BEIRUT

Lebanon News

Hezbollah buries slain fighters, vows to keep arms

Friends and family members bid farewell to their slain relative. (The Daily Star/Mohammad Azakir)

BEIRUT: Hezbollah held funeral services Thursday for three of its fighters slain in a blast at an arms depot in eastern Lebanon, with vows to keep the party’s arsenal despite local and international calls for the group to disarm.

Meanwhile, the reported killing of a Hezbollah commander and several fighters by anti-regime rebels in Syria drew fire from members of the parliamentary Future bloc.

The opposition MPs lambasted the party’s involvement in the 18-month-old bloody conflict in the neighboring country and scoffed at the government’s dissociation policy on the developments next door.

Hezbollah said three of its fighters were killed Wednesday when an explosion ripped through an arms depot in the eastern village of Nabi Sheet, a stronghold of the party about 30 kilometers south of the ancient city of Baalbek. The group added that the blast occurred in a warehouse where old shells and ammunition and remnants of the Israeli shelling in the area were stored.

Hezbollah identified the three victims as Jaafar Ali Musawi, Ali Mustafa Alaeddine and Ali Hussein al-Khishen.

During funeral processions attended by senior Hezbollah officials and hundreds of supporters and relatives of the victims, Musawi was buried in his home village of Nabi Sheet, while the other two were laid to rest in their home village of Sohmor in western Bekaa.

Black-clad women threw rice grains and rose petals at the coffins of the three, carried shoulder-high by Hezbollah’s supporters and relatives. The coffins were wrapped with Hezbollah’s yellow flags.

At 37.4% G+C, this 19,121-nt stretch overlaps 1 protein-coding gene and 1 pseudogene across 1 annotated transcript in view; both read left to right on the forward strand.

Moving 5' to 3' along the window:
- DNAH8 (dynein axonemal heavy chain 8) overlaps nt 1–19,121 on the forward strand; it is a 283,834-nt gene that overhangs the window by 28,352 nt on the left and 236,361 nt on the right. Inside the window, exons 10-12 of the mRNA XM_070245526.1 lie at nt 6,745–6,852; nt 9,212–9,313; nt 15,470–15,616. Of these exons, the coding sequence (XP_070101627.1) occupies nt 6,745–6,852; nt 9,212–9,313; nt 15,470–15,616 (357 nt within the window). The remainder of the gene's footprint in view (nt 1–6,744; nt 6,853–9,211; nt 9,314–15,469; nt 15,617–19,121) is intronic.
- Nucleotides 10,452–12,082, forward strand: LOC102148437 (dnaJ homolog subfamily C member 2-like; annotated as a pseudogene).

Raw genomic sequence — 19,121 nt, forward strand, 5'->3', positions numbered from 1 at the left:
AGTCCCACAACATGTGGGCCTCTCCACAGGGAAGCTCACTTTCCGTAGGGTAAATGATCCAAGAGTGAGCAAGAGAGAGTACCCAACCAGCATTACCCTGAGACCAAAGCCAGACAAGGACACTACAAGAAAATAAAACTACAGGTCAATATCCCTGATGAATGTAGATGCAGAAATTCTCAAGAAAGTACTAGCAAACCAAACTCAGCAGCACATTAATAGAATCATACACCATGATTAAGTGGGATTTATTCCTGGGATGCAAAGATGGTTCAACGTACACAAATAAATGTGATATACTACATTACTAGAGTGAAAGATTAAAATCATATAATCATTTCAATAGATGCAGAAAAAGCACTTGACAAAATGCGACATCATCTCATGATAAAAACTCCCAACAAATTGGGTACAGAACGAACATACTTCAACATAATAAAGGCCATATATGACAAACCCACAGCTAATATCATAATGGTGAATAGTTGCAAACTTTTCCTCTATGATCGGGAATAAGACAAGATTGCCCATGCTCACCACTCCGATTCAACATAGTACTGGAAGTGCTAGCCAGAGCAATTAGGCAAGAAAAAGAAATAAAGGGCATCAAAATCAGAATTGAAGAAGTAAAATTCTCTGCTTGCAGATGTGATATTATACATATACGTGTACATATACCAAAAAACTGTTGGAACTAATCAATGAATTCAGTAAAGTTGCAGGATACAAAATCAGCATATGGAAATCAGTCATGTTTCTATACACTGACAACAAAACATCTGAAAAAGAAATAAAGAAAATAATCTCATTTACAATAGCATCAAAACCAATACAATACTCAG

Addressing mourners in Nabi Sheet, Sheikh Mohammad Yazbek, a member of Hezbollah’s Shura Council, vowed that the party will retain its weapons despite mounting local calls on the group to surrender its arms to the Lebanese Army.

“We will remain in this position and we will keep our arms. We consider our arms like blood flowing in our veins no matter what the costs are,” he said.

Apparently responding to threats by the rebel Free Syrian Army which promised Hezbollah leader Sayyed Hasan Nasrallah “surprises that will give him nightmares,” Yazbek said: “We are making preparations for the victory day. To those who promised us surprises, we promise surprises to the enemies of our Muslim nation. Our war is against the American-Israeli project and not a war among Muslims.”

Military investigating Judge Danny al-Zeini, accompanied by Lebanese Army intelligence personnel, inspected the site of the explosion in Nabi Sheet Wednesday night in an attempt to determine what caused the powerful blast that led to the collapse of the four-story building.

Israeli media reports suggested that Israel could be behind the Nabi Sheet explosion. The Israeli newspaper Yediot Ahronot quoted a senior Israeli security official as hinting at Israel’s involvement in the explosion. “This explosion amounted to piercing the sword in the heart of Hezbollah,” the unidentified official was quoted as saying.

Similar explosions have occurred at Hezbollah’s weapons depots in southern Lebanon in recent years, also causing casualties.

Wednesday’s blast followed reports that the Hezbollah commander and several fighters had been killed in Syria by anti-regime rebels.

The FSA has claimed responsibility for the death of Hezbollah commander Ali Hussein Nassif, also known as Abu Abbas, with an explosive device that killed him and two of his bodyguards in the Qusair area on the Syrian side of the border.